Guilt Trip

One of the worst things about being in a suicidal mood was how hard it was to connect with other people. I had some great friends, friends who I could always ask for help, but I was so convinced that I was a burden that I didn’t want to burden them any further. I felt guilty asking them for any kind of help because I already felt so indebted to them that I thought it would be impossible to ever pay them back. My mind was in such a bad place that I never thought about why my friends were my friends, and I assumed it was a relationship where only I was in debt to them.

Guilt was a terrible part of being seriously depressed. I felt like asking anyone to do anything was too much of an imposition. It started out small, but it got worse as my depression got worse. At first I had trouble just asking salespeople to do things – things that, basically, were parts of their jobs. Eventually, though, it was so bad that I couldn’t even bear to ask the people closest to me for help of any kind. Because I felt like such a burden, like everyone would be disappointed if I asked for help of any kind, I felt the need to lie to everyone around me to keep them believing that I was OK. If they knew how bad I felt, I thought they would be even more disappointed, and I couldn’t stand that thought.

I had trouble remembering that friendship was a voluntary relationship. People are friends with each other because they want to be (and family members are close to other family members because they want to be, but for the purposes of this post I’ll be focusing on friends). My friends worried about me not because they were obligated to, but because they thought I was worth worrying about. It was their choice, and if they felt I was a burden, they would say so and they would probably stop being my friends. It’s part of being a friend that you help each other out, during bad times as well as good.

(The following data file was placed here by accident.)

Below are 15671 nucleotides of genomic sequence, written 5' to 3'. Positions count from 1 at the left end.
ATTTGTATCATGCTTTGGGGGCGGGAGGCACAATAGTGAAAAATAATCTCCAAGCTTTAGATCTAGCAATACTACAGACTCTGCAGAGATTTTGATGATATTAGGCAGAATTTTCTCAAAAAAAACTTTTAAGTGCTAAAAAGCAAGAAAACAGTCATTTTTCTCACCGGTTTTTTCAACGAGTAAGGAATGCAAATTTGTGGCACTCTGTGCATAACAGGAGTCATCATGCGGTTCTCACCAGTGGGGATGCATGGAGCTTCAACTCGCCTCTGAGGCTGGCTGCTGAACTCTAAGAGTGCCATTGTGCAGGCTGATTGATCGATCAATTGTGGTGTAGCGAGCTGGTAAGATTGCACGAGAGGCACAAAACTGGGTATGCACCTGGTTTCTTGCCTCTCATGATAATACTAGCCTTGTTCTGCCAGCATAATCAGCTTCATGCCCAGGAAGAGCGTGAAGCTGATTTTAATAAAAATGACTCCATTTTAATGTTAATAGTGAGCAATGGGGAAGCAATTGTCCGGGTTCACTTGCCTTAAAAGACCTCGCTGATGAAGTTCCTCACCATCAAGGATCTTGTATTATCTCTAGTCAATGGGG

People who care about you can be disappointed in you, but they also care, and they worry about you because they want to, not because they have to. I can’t make my friends worry about me, much like my friends can’t make me worry about them – it’s a choice we make, We are friends voluntarily. And sometimes there are things that we can’t handle alone, and we can use the help that friends provide. Those are the times we should not only not feel afraid to ask for help, but we should actively look to do it – because that is part of what friends are for. There’s no reason to feel guilty about asking our friends for assistance when things are hard for us, because I’m sure they’d rather help us out than have us wallow in guilt and shame.

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